The emerging field of palliative care - which offers treatments to alleviate pain, suffering and stress for patients diagnosed with serious illness, but distinct from hospice care - is taking hold in U.S. medicine. While it wins praise for its patient-centered approach and potential cost savings, the field remains largely unstudied, leaving practitioners with little evidence to improve methods.
Addressing these gaps, a team of researchers from the College of Human Ecology, the Bronfenbrenner Center for Translational Research (BCTR) and Weill Cornell Medical College met with local palliative and hospice care professionals in a workshop Feb. 15 at Cayuga Medical Center (CMC). The meeting, co-sponsored by the CMC Palliative Care Program and Hospicare and Palliative Care Services of Tompkins County, followed a consensus workshop model, an approach invented by Cornell scientists that places researchers alongside practitioners to share their knowledge on a topic before voting on a research agenda.
"Our belief is that if you want to bridge the gap between researchers and practitioners, you have to create these micro-environments where the two sides can come together," said workshop organizer Karl Pillemer, the Hazel E. Reed Professor in the Department of Human Development. "Simply receiving our written recommendations or listening to a formal presentation is not nearly as powerful as sitting down together to hash out the big questions regarding palliative care."
Prior to meeting, the Cornell team studied more than 200 journal review articles on palliative care and interviewed more than 50 academic thought leaders from the field. They distilled their findings into 14 specific topics to research.
"We are looking at a lot of research that's produced -- some of it is valuable and some of it is more esoteric," said Dale B. Johnson, executive director of Hospicare and Palliative Care Services of Tompkins County. "I saw nothing off base in the Cornell group's recommendations, and they touched on the whole range of issues we face."
Deb Parker Traunstein, coordinator for the CMC Palliative Care Program, noted a sharp increase in palliative care consultations by the hospital in recent years. Among her recommendations, she urged researchers to consider how to tailor treatments to a diverse patient base and how to best deliver care in a variety of community settings.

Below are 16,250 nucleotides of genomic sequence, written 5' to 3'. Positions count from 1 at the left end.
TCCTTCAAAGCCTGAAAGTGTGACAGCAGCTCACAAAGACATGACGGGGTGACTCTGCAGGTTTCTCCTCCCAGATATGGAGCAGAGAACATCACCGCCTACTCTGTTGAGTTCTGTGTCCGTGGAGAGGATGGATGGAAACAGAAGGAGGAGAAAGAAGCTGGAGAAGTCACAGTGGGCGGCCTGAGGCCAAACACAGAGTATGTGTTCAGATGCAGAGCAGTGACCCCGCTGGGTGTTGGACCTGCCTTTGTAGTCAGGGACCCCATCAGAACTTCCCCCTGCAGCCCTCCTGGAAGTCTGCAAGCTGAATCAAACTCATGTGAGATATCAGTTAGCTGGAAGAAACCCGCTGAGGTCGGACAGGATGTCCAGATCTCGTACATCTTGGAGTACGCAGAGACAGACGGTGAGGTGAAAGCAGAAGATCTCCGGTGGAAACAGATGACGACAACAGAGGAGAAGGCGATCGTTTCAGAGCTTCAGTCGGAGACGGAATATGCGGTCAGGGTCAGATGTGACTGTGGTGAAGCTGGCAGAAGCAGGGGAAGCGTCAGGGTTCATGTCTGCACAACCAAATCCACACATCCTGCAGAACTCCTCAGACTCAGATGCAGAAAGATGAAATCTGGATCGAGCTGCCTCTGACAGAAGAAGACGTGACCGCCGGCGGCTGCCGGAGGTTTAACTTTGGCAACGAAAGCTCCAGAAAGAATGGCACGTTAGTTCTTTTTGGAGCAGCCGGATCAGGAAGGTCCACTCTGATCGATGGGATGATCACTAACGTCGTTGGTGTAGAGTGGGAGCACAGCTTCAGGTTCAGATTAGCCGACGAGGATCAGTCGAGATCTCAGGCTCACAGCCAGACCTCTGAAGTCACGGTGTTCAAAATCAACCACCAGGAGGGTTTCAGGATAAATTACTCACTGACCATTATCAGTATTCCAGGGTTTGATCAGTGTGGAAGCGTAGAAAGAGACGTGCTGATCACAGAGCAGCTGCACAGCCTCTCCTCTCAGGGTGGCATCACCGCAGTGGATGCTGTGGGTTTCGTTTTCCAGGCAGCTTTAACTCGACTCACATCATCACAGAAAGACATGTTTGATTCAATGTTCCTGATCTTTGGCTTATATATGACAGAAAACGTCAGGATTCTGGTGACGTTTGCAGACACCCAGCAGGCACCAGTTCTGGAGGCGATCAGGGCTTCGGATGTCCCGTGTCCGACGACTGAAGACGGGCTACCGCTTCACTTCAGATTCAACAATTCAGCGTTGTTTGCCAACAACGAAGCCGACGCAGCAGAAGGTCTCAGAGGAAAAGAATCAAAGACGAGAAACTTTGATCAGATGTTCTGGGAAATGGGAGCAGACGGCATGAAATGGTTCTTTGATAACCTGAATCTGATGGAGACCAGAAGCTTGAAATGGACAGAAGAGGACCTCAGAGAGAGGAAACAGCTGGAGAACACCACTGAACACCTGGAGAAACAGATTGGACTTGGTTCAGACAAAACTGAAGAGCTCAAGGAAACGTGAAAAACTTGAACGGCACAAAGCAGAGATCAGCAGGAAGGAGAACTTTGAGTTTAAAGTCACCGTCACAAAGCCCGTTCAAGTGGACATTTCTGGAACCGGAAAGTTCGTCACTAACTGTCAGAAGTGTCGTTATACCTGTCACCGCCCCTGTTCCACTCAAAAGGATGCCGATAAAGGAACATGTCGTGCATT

Workshop participants included doctors, nurses, chaplains, social workers, administrators and others who play a role on palliative care teams. "We invited as broad a range of professionals as possible so that everyone would have a chance to make their voices heard and enhance our understanding of the problems," said Dr. M. Cary Reid, associate professor of medicine at Weill Cornell Medical College.
Though researchers cautioned that the workshop results are not final, a few recommendations stood out:
- Adapt palliative care programs for people with mental illness or developmental disabilities;
- Assess public awareness of the dying process and end-of-life care to build better education programs; and
- Examine family communication practices related to end-of-life planning.
The Cornell team will merge the results of the Ithaca workshop with recommendations from a similar gathering with palliative care professionals they hosted in January in New York City. Eventually, they will publish their recommendations in an academic journal and distribute them to major funding agencies to help steer an agenda for the field.
The workshops were funded by the Lawrence and Rebecca Stern Family Foundation, which provided $200,000 to the College of Human Ecology to support research on a national model for palliative care. Once the workshop recommendations are final, the gift will also fund a number of pilot projects by Cornell researchers on the most pressing topics.
Ted Boscia is assistant director of communications for the College of Human Ecology.